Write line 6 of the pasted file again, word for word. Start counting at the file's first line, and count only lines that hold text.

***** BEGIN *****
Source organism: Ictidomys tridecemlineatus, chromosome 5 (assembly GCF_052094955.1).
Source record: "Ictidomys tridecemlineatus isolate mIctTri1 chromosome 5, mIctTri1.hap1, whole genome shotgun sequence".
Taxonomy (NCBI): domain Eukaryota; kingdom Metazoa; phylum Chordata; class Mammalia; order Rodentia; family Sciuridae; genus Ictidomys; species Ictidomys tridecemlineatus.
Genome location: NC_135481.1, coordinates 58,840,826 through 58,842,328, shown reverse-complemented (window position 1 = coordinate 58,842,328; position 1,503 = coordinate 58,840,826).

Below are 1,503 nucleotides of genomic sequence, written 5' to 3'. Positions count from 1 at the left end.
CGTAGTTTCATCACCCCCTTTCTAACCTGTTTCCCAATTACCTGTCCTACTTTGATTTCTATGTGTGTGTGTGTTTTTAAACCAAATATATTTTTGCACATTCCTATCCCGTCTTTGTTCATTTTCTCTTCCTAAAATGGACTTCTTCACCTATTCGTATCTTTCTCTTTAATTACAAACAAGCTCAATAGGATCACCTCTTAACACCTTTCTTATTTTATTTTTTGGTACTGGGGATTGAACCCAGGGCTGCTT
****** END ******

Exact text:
CGTAGTTTCATCACCCCCTTTCTAACCTGTTTCCCAATTACCTGTCCTACTTTGATTTCTATGTGTGTGTGTGTTTTTAAACCAAATATATTTTTGCACATTCCTATCCCGTCTTTGTTCATTTTCTCTTCCTAAAATGGACTTCTTCACCTATTCGTATCTTTCTCTTTAATTACAAACAAGCTCAATAGGATCACCTCTTAACACCTTTCTTATTTTATTTTTTGGTACTGGGGATTGAACCCAGGGCTGCTT